Randy and Les Lohr did much of the electrical and plumbing work.
A chandelier using re-purposed barn beams hangs above the bar.
One of John Gullen's most creative additions to the place are the growler pendants that light the place.  John found a way to cut the bottoms off beer growlers and fashion them into lights.
Working with the village electric department, the BTB partners purchased modern L.E.D. lights for the entire place, which will realize significant electric savings in the months and years ahead.  “It's part of our green effort,” noted Mr. LaValley.
The impressive brewery building sits on the site of the former Windsor Hotel which was replaced by O'Villa Roberts in the late 1970s and reopened as the O'Villa Club. The building has been home to a several bars over the years run by operators Paul LaMontagne, Gary Kucipak and Eric Strader, among others.
On the old police department side of the building is the new stainless steel kitchen and future brewery area.
In the kitchen area the stoves and preparation tables are on one floor and downstairs in a renovated and bright basement is the dish-washing and storage areas.
In the basement area under the bar and restaurant there's a modern keg room, more storage and a technology center which runs the computerized ordering system, the tap system andthe security system.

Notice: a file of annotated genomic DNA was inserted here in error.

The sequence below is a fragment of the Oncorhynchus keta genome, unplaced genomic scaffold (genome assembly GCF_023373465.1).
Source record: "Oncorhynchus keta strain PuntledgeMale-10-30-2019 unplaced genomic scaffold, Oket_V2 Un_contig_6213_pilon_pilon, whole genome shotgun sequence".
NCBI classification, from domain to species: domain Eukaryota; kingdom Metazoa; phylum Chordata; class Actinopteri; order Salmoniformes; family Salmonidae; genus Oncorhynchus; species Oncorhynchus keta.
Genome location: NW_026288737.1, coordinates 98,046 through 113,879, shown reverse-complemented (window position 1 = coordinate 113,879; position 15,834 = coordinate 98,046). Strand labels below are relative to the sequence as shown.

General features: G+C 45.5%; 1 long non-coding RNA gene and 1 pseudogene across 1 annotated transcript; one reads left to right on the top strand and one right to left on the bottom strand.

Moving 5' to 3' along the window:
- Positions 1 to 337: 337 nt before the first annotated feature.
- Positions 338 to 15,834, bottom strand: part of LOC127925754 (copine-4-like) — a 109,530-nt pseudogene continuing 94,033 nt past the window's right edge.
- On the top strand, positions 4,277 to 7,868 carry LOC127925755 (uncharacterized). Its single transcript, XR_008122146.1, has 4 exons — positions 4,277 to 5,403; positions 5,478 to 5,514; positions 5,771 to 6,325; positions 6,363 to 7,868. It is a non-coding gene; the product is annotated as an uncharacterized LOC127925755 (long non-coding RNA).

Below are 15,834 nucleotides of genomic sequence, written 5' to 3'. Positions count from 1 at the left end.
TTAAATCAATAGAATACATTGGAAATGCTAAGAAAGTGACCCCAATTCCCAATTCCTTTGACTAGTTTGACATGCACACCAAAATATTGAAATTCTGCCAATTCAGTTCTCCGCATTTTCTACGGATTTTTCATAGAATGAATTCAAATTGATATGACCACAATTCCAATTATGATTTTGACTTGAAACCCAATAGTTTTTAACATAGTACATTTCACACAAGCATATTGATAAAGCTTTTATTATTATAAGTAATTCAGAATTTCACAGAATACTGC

The various heating and ventilation systems are also found down there.
Behind the kitchen area is an expansive brewing room which by mid-fall, Mr. LaValley estimates, will be home to a new seven-barrel brewing system which is capable of producing14 half kegs of a particular brew ina single batch over a two week cycle.
The system is capable of having various brews at different stages in theprocess at the same time.
“Our brewer, Ricky Laflamme, is very anxious to get going there.”
He said the inventive brewer has many interesting ideas for beer recipesand the brews he'll create from them.
One of them the owner would like him to create is a Scotch ale.
Mr. LaValley has been interested in craft beers for over a decade, and he has sampled some of the country's best in various locations around the country.
“I thought Tupper Lake and the Adirondack region needed this,” he said of the new business.
Mr. LaValley feels their venture and the Raquette River Brewery, operated by Mark Jessie and Joe Hockey will complement each other nicely.  The downtown brewery has been packed many days and evenings this summer.  “Mark and Joe have done a phenomenal job!”
From Saturday forward packed crowds should be seen at both places.
Fans of craft beer, he said, will travel two or three hours to experiment.  “Tupper Lake now has two great places to visit and sample great products.”
“I think this is going to be a lot of fun,” he said of the new enterprise.  “The partners all see it as a great traffic builder for Tupper Lake.”
“We hope this will be a place that everyone will be proud of...a place where people will come by themselves or with their friends to meet other friends!”
LaLa's at BTB is open every day of the week this summer from 11a.m. to 9p.m.
The phrase in two foot high letters which fills an entire wall in the dining room says it all: “If it isn’t fun, it isn’t worth doing!”